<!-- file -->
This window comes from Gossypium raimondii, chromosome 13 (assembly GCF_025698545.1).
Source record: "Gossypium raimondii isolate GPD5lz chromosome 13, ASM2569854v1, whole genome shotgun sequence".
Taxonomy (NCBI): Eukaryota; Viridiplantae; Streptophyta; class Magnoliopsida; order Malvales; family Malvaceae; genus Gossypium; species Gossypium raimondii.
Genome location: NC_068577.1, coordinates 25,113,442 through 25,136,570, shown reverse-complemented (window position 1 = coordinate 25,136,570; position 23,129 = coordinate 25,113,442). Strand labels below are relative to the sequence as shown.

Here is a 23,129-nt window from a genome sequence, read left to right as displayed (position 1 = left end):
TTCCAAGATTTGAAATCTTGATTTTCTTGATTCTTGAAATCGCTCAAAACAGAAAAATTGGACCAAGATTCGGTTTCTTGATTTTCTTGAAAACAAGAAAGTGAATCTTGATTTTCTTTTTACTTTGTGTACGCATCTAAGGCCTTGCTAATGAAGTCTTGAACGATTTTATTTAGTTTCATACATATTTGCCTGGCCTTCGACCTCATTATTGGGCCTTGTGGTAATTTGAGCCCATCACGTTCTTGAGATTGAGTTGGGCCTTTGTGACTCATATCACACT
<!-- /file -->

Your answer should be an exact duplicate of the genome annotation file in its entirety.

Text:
This window comes from Gossypium raimondii, chromosome 13 (assembly GCF_025698545.1).
Source record: "Gossypium raimondii isolate GPD5lz chromosome 13, ASM2569854v1, whole genome shotgun sequence".
Taxonomy (NCBI): Eukaryota; Viridiplantae; Streptophyta; class Magnoliopsida; order Malvales; family Malvaceae; genus Gossypium; species Gossypium raimondii.
Genome location: NC_068577.1, coordinates 25,113,442 through 25,136,570, shown reverse-complemented (window position 1 = coordinate 25,136,570; position 23,129 = coordinate 25,113,442). Strand labels below are relative to the sequence as shown.

Here is a 23,129-nt window from a genome sequence, read left to right as displayed (position 1 = left end):
TTCCAAGATTTGAAATCTTGATTTTCTTGATTCTTGAAATCGCTCAAAACAGAAAAATTGGACCAAGATTCGGTTTCTTGATTTTCTTGAAAACAAGAAAGTGAATCTTGATTTTCTTTTTACTTTGTGTACGCATCTAAGGCCTTGCTAATGAAGTCTTGAACGATTTTATTTAGTTTCATACATATTTGCCTGGCCTTCGACCTCATTATTGGGCCTTGTGGTAATTTGAGCCCATCACGTTCTTGAGATTGAGTTGGGCCTTTGTGACTCATATCACACT